Residential standby generators are increasingly common, providing backup electrical power to HVAC systems, security systems, and household appliances such as refrigerators, stoves, and water heaters.
As you consider the purchase of a back-up generator here are some things to think about:
- Consult with an electrician, and select a model with a slightly higher rated wattage to accommodate your existing needs but also handle anything additional you might add later.
- Ask yourself, “can I get by for a couple days with just the basics…or do I want to use my central air conditioner or heating system?”
- Most household appliances use between 3000 and 6500 watts. If your home has a smaller furnace and city water, you can generally expect that 3000-5000 watts will cover your needs. If you have a larger furnace and/or a well pump, you will likely need a 5000 to 6500 watt generator.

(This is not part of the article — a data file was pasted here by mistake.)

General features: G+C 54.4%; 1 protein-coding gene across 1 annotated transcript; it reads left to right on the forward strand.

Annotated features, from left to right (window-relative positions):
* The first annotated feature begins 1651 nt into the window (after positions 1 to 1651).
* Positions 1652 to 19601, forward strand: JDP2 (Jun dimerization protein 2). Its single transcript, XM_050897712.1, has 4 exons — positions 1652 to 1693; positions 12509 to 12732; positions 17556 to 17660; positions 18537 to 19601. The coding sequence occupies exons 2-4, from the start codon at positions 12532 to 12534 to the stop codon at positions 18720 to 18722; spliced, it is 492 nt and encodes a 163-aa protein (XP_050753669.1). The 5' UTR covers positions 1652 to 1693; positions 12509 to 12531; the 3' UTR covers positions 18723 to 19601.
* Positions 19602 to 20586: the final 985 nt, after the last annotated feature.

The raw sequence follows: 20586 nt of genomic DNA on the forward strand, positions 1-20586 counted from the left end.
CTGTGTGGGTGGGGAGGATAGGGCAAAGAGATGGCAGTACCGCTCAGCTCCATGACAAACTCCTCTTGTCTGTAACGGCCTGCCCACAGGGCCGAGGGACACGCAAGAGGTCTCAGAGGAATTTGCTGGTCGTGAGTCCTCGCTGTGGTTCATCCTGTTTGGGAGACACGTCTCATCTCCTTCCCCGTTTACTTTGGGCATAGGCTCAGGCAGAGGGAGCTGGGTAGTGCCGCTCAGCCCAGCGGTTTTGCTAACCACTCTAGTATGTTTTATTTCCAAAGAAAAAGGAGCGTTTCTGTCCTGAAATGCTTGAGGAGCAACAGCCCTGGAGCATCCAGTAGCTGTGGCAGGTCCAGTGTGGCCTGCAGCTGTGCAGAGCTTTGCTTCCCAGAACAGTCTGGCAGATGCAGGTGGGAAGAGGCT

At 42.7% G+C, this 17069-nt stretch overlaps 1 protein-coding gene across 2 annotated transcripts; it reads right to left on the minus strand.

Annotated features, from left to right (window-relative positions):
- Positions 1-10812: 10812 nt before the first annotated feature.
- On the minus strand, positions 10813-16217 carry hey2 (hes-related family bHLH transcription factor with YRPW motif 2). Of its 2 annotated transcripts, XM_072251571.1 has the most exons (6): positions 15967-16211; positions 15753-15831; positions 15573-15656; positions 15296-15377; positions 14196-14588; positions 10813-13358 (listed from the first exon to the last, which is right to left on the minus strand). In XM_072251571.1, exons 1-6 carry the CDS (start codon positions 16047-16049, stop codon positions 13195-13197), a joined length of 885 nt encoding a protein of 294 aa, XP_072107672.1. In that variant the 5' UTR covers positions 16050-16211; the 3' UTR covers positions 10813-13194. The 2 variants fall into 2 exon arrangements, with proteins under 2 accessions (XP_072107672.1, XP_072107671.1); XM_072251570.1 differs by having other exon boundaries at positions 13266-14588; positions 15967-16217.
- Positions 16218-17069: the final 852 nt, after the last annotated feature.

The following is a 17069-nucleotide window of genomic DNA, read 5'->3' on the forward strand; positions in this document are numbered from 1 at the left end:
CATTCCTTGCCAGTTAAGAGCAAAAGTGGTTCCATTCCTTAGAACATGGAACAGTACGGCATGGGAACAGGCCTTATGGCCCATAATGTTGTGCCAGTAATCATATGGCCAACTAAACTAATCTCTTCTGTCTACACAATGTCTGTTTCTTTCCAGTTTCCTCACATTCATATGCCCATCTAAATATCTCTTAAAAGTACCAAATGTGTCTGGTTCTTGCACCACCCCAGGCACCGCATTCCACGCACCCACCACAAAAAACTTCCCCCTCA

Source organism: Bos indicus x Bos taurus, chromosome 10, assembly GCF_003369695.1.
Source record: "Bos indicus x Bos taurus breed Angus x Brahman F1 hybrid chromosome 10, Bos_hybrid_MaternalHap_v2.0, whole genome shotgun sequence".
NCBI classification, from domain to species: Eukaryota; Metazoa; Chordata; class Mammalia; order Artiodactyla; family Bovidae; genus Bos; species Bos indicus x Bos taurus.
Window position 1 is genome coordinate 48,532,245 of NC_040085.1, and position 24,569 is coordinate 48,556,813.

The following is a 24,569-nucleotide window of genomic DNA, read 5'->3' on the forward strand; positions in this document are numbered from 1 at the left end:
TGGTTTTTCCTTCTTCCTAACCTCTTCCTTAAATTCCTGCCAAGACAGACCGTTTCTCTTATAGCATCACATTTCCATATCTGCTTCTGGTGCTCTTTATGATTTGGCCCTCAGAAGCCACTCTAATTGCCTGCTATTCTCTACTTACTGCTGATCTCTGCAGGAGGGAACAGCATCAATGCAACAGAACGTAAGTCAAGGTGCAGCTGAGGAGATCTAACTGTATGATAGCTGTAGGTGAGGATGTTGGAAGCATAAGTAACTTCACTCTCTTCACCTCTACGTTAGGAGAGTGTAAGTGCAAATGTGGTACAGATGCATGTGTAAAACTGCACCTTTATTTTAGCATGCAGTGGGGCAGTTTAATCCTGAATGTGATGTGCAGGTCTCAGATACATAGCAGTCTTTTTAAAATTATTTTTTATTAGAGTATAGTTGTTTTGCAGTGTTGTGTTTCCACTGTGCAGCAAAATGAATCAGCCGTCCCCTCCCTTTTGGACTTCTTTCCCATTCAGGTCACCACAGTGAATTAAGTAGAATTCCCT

- An automatic standby generator can provide approximately 3,000 hoursof use with typical usage and proper maintenance.
- A stationary model starts automatically when power cuts off, performs its own periodic maintenance checks, and alerts you when it needs to be serviced.
- A transfer switch, which usually comes with a stationary generator, is very beneficial. It protects any utility workers who may be working on the line and is the safest and easiest way to transfer power into your home.
SMALL stationary: 5,000 to 8,500 watts
The basics, plus:
- Portable heater (1,300 watts)
- Computer (250 watts)
- Heating system (500 watts)
- Second pump (600 watts)
- More lights (400 watts)
LARGE stationary: 10,000 to 15,000 watts
The Small, plus:
- Clothes washer (1,200 watts)
- Electric dryer (5,000 watts)